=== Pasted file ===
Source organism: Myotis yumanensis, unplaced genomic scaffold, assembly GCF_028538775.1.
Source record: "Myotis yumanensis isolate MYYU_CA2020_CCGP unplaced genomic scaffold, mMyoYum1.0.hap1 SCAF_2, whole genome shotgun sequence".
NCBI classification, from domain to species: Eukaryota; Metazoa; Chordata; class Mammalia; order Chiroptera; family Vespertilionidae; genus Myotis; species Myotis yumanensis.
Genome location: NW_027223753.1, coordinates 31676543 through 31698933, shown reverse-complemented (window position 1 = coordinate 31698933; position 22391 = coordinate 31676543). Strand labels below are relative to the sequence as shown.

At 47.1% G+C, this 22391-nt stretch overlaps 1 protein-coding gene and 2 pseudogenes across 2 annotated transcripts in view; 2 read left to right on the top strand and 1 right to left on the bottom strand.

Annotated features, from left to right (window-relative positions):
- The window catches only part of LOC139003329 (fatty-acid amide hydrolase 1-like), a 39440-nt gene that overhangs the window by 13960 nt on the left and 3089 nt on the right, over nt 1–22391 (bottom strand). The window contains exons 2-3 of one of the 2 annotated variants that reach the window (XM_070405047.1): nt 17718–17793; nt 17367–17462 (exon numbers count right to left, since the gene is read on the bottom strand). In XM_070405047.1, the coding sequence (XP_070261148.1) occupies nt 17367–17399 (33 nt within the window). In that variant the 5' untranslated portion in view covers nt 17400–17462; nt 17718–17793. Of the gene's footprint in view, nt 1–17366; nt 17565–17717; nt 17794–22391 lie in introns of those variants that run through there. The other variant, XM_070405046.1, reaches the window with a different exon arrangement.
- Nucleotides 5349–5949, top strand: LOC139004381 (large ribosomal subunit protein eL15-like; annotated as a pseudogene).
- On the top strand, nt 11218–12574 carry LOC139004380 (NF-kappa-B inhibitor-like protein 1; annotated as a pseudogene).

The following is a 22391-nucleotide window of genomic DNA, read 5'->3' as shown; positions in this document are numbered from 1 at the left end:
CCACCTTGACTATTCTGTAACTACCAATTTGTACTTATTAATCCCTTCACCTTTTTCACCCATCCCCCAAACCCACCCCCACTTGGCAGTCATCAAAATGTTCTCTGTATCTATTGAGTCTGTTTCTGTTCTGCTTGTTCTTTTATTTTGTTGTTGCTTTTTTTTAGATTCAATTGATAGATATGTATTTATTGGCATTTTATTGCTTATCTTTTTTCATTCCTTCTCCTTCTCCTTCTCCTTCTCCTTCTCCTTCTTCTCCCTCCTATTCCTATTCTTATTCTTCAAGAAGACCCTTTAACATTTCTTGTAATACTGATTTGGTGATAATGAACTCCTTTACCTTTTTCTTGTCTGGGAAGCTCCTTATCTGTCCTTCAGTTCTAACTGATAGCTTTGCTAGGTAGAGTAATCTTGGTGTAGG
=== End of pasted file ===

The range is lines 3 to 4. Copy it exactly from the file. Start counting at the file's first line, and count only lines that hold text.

NCBI classification, from domain to species: Eukaryota; Metazoa; Chordata; class Mammalia; order Chiroptera; family Vespertilionidae; genus Myotis; species Myotis yumanensis.
Genome location: NW_027223753.1, coordinates 31676543 through 31698933, shown reverse-complemented (window position 1 = coordinate 31698933; position 22391 = coordinate 31676543). Strand labels below are relative to the sequence as shown.